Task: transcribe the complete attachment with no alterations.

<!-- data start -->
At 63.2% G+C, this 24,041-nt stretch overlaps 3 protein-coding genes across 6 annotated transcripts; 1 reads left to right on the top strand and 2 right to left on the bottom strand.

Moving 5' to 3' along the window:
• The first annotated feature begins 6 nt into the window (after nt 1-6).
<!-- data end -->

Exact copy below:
At 63.2% G+C, this 24,041-nt stretch overlaps 3 protein-coding genes across 6 annotated transcripts; 1 reads left to right on the top strand and 2 right to left on the bottom strand.

Moving 5' to 3' along the window:
• The first annotated feature begins 6 nt into the window (after nt 1-6).